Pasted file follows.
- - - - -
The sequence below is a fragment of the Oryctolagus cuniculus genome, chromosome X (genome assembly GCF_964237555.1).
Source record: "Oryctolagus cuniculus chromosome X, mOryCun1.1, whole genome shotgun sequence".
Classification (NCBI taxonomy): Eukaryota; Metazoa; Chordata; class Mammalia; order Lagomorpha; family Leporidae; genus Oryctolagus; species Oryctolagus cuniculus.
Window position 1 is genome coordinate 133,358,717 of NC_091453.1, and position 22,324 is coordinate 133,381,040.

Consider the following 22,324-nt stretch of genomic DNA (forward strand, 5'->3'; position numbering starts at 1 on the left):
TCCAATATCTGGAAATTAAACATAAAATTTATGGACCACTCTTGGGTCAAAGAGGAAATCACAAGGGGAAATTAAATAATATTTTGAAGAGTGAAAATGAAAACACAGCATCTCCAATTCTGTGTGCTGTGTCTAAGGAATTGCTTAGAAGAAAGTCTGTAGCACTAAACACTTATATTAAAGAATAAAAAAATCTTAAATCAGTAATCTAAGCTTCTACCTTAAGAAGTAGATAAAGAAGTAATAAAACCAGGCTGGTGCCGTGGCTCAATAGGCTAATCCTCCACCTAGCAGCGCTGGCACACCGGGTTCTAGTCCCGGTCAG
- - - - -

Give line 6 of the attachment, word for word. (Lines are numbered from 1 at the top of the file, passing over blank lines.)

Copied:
TCCAATATCTGGAAATTAAACATAAAATTTATGGACCACTCTTGGGTCAAAGAGGAAATCACAAGGGGAAATTAAATAATATTTTGAAGAGTGAAAATGAAAACACAGCATCTCCAATTCTGTGTGCTGTGTCTAAGGAATTGCTTAGAAGAAAGTCTGTAGCACTAAACACTTATATTAAAGAATAAAAAAATCTTAAATCAGTAATCTAAGCTTCTACCTTAAGAAGTAGATAAAGAAGTAATAAAACCAGGCTGGTGCCGTGGCTCAATAGGCTAATCCTCCACCTAGCAGCGCTGGCACACCGGGTTCTAGTCCCGGTCAG